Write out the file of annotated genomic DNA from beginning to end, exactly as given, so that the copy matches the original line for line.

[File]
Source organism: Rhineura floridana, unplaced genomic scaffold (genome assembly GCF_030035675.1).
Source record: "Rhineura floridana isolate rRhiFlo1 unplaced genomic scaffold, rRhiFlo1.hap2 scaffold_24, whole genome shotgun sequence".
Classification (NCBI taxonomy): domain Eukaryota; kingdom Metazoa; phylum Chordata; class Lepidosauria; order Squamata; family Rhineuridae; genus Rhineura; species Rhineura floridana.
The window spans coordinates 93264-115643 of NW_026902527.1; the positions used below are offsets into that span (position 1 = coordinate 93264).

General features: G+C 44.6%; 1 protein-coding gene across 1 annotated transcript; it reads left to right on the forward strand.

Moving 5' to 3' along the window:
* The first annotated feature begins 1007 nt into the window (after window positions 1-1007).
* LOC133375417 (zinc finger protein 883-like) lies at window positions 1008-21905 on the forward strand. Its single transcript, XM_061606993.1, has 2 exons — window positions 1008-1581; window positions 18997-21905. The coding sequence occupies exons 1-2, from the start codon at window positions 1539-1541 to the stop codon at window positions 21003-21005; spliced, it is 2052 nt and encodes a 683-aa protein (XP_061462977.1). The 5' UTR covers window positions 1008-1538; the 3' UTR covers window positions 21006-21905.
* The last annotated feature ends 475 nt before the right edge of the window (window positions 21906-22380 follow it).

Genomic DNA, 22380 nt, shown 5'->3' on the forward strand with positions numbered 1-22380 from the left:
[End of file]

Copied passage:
Source organism: Rhineura floridana, unplaced genomic scaffold (genome assembly GCF_030035675.1).
Source record: "Rhineura floridana isolate rRhiFlo1 unplaced genomic scaffold, rRhiFlo1.hap2 scaffold_24, whole genome shotgun sequence".
Classification (NCBI taxonomy): domain Eukaryota; kingdom Metazoa; phylum Chordata; class Lepidosauria; order Squamata; family Rhineuridae; genus Rhineura; species Rhineura floridana.
The window spans coordinates 93264-115643 of NW_026902527.1; the positions used below are offsets into that span (position 1 = coordinate 93264).

General features: G+C 44.6%; 1 protein-coding gene across 1 annotated transcript; it reads left to right on the forward strand.

Moving 5' to 3' along the window:
* The first annotated feature begins 1007 nt into the window (after window positions 1-1007).
* LOC133375417 (zinc finger protein 883-like) lies at window positions 1008-21905 on the forward strand. Its single transcript, XM_061606993.1, has 2 exons — window positions 1008-1581; window positions 18997-21905. The coding sequence occupies exons 1-2, from the start codon at window positions 1539-1541 to the stop codon at window positions 21003-21005; spliced, it is 2052 nt and encodes a 683-aa protein (XP_061462977.1). The 5' UTR covers window positions 1008-1538; the 3' UTR covers window positions 21006-21905.
* The last annotated feature ends 475 nt before the right edge of the window (window positions 21906-22380 follow it).

Genomic DNA, 22380 nt, shown 5'->3' on the forward strand with positions numbered 1-22380 from the left: